What is an Appraisal?
A Real Estate Appraisal can best be described as the process of determining a property’s worth. It is described in appraisal text books as “a supportable and defensible estimate of value.” “Value is determined by the market and estimated by the appraiser.” The desired outcome of an appraisal is an unbiased estimate of a property’s value. Performing an appraisal requires the completion of a series of predetermined steps, each designed to glean the most detailed information available regarding the subject property.
The appraisal does not create value; rather, the appraisal interprets the market to arrive at the most accurate value estimate possible. Data collected by the appraiser is compiled, giving due consideration to the factors specific to the property in question and used to calculate the value of the property.
Why an Appraisal?
An appraisal may be required for the following reasons:
- In settling an estate, tax authorities, beneficiaries, or trust facilities may require an appraisal of property to establish the value of an estate. The survivors often require a value estimate that allows them to plan for any possible tax liability and future disbursal of an estate.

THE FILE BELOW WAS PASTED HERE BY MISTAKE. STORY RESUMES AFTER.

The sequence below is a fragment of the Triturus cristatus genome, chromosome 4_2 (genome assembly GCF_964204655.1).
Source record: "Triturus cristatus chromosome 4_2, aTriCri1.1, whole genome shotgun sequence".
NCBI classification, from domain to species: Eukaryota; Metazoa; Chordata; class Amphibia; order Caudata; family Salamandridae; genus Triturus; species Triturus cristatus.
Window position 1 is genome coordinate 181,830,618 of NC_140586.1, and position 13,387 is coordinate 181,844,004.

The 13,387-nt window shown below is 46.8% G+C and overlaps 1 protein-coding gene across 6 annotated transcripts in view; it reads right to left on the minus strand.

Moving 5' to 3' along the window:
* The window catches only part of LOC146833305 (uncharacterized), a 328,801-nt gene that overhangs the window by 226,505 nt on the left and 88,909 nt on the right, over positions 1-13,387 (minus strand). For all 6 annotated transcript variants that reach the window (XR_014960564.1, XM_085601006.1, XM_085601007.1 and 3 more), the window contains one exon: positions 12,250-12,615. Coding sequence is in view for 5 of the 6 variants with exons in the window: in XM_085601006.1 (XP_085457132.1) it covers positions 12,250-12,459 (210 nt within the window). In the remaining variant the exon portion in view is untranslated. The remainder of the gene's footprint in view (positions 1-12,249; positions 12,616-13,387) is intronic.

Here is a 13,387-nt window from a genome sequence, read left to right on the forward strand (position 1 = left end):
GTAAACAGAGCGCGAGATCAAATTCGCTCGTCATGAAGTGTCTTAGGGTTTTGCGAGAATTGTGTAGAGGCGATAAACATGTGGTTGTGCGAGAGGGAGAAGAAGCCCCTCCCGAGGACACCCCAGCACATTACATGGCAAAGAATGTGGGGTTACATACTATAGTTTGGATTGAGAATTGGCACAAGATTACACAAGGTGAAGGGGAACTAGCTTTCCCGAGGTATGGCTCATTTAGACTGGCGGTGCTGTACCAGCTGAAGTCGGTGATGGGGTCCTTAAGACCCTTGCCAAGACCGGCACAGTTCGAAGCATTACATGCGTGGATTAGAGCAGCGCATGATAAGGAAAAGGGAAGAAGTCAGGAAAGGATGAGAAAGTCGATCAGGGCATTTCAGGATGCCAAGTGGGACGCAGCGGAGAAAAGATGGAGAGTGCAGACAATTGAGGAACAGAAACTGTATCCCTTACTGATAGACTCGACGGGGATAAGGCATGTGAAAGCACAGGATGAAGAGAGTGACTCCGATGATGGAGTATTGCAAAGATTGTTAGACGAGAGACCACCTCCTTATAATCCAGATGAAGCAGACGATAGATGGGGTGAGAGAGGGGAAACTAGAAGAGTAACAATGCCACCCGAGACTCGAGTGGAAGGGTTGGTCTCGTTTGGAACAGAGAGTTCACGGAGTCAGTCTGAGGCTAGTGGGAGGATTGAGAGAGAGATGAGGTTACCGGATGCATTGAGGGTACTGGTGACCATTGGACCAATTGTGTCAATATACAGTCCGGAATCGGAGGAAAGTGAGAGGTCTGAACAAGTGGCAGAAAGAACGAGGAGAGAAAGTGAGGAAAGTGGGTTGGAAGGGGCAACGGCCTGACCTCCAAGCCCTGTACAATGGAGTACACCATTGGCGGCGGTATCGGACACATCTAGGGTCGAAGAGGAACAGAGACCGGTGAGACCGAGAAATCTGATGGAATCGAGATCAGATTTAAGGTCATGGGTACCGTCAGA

- Appraisals are regularly used, and are very helpful, in establishing replacement cost for insurance purposes, to assist property insurance agents in setting realistic premiums for specific properties.
- An appraisal is critical in determining a fair level of compensation in the event of the condemnation or expropriation of a specific property. An appraiser can serve as an expert witness in an appeal or other related hearing.
- An appraisal may be required to establish Historical or V-Day value for the Canada Revenue Agency.
- An appraisal can be very useful in contesting a tax assessment that is considered incorrect by the land owner. Mass appraisal tax assessments may not consider certain factors regarding a specific property, and these factors can have significant impact upon assessments.
- An appraisal can often be critical in determining a selling or asking price on a specific property. In rising or falling markets fluctuations may affect some properties more than others.
- Most financial institutions require an appraisal as a condition of financing.
- As well, you may require an appraisal for legal matters, whether it be for matrimonial property settlement, foreclosure, bankruptcy, etc.
Why would a person require a property appraisal?